Sectionalized tooling is another major boost for lean manufacturing and safety. Sectionalized tooling divides punches and dies into manageable-sized pieces that are easy and safe to handle, as well as inexpensive to replace (see Figure 2). It also provides the ability to mix and match tooling to meet the necessary length, reducing the tool inventory needed for various jobs. If the sectionalized tooling is lightweight enough, one operator may be able to load it. Sectionalized tools are loaded vertically into the brake.

3. Precision Tooling Promotes Repeatability

Lean manufacturing is about minimizing waste—both in terms of time and materials. Reducing scrap and remanufacture time requires perfection on every bend executed. To accomplish that, tooling must approach perfection as well.

Using imperfect tooling can cause nonuniformity in the bending process from one tool to another, especially in sectional tooling. Typically with nonprecision tooling, the tool's centerline is out of alignment, creating more bow and twists in the tools, all of which will result in less accurate parts. For lean manufacturing to work, the bends must be correct the first time and every time.

With the use of precision-ground tooling with tolerances of ±0.0008 inch (0.02 millimeter) on all critical dimensions, fabricators can achieve high levels of repeatability. When tooling is mixed and matched, or when a punch or die needs replacing, this high level of precision provides consistent results throughout the run. These tight tolerances are especially useful for air bending, in which even slight variations can cause problems.

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Figure 3
By increasing hardness up to 70 HRC, surface enhancements can extend tool life.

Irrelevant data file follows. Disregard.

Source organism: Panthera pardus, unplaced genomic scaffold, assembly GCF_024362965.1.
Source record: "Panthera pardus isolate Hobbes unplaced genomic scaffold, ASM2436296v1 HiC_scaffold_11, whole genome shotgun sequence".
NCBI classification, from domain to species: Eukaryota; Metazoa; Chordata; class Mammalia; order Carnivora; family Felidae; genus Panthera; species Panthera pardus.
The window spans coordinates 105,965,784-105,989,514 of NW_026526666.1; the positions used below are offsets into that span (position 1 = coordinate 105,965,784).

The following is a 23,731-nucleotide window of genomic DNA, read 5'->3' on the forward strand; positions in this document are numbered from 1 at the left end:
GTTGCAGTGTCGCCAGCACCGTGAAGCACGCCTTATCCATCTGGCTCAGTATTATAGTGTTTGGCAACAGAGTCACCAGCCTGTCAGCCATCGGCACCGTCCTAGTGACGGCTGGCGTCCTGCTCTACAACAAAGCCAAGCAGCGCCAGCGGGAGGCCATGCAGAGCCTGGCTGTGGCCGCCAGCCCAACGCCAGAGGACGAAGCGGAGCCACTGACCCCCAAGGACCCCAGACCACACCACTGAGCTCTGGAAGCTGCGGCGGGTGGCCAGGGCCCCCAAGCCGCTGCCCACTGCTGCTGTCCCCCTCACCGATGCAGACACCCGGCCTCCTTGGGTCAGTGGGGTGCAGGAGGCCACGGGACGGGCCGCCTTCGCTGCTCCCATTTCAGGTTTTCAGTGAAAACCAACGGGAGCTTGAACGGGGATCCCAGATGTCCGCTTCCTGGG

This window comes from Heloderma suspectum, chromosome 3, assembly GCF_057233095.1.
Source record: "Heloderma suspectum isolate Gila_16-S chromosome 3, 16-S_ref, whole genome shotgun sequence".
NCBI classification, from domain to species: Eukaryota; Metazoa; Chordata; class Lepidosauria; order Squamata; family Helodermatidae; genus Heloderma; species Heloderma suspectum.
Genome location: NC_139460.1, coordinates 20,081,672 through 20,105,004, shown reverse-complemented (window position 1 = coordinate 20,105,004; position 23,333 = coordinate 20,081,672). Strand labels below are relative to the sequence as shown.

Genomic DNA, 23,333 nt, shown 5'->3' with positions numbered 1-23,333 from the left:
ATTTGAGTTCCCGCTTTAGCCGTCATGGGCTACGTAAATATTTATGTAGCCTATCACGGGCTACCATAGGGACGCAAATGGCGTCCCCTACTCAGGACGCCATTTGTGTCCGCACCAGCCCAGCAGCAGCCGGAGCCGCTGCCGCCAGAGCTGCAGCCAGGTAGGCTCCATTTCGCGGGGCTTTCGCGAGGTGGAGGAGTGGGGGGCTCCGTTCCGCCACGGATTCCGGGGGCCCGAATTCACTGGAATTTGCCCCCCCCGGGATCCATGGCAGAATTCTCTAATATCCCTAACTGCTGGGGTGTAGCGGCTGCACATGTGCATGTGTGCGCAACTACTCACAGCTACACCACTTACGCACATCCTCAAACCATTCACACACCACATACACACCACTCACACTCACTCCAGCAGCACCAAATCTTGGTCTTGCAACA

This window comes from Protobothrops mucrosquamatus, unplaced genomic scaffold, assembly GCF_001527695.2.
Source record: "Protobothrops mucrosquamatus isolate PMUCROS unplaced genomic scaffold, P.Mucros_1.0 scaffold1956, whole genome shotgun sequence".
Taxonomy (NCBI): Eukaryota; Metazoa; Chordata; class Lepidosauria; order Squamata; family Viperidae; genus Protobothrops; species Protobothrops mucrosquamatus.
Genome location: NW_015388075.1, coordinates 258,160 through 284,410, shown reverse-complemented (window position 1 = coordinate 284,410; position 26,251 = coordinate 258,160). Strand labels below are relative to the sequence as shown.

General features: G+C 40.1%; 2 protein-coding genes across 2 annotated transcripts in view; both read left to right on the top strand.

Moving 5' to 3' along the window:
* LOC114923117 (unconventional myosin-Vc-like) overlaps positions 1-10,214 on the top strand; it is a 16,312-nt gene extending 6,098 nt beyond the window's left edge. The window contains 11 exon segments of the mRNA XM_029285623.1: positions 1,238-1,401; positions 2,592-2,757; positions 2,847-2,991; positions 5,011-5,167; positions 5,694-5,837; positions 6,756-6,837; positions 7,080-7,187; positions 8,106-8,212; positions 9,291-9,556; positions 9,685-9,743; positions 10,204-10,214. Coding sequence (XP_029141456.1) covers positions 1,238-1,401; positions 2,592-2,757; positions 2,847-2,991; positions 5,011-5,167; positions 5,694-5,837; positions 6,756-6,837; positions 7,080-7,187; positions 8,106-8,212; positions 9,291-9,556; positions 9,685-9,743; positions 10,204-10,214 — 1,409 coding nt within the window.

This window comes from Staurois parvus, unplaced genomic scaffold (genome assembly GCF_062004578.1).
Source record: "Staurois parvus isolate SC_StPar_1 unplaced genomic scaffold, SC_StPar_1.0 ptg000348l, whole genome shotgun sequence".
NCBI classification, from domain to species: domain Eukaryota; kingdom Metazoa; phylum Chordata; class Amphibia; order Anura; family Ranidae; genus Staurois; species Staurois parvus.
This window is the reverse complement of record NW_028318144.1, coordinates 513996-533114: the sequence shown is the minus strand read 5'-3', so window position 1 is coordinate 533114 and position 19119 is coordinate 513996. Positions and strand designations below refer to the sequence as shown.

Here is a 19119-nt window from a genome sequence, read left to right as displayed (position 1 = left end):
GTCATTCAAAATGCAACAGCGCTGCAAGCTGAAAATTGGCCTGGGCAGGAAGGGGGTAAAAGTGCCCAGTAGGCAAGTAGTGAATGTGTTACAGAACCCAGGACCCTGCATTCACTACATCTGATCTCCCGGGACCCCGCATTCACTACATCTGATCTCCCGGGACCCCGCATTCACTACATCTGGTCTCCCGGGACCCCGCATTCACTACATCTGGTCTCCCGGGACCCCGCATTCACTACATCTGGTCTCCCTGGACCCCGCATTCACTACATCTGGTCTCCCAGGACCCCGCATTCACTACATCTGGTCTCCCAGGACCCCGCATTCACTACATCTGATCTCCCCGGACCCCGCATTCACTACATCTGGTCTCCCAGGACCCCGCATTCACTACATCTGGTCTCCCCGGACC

4. Enhancing Tool Life

Press brake tooling's primary role in lean manufacturing is maintaining bending quality from start to finish. Adding a surface enhancement to the tool can extend its life significantly (see Figure 3). This allows the tooling to uphold the required level of quality for an extended period of time while also reducing the number of setups and replacement costs.

Some surface enhancement processes can increase the surface hardness up to 70 Rockwell C. They provide lubricity characteristics that lower the coefficient of friction as the material slides over the V opening of the die, reducing galling and sheet marking while extending tool life. Tool rust is another problem these tooling treatments can eliminate. A surface enhancement can penetrate to 0.02 in. below the tool surface to help ensure resistance to corrosion.

Fabricators who purchase precision-ground press brake tools must keep the tools clean and properly stored for extended tool life and continued accuracy. The initial cost of purchasing precision-ground tooling is higher than that of nonprecision tooling, but in the long term, cost savings can be realized in reduced scrap, time, setup, and tool replacement. In addition, having the ability to manufacture what is needed—when it is needed—is likely to enhance business opportunities.

Pat Campbell is the press brake tooling division manager for Wilson Tool International® Inc., 12912 Farnham Ave., White Bear Lake, MN 55110, 800-445-4518, marketing@wilsontool.com, www.wilsontool.com.



Pat Campbell


Wilson Tool International® Inc.
12912 Farnham Ave.
White Bear Lake, MN 55110
Phone: 800-445-4518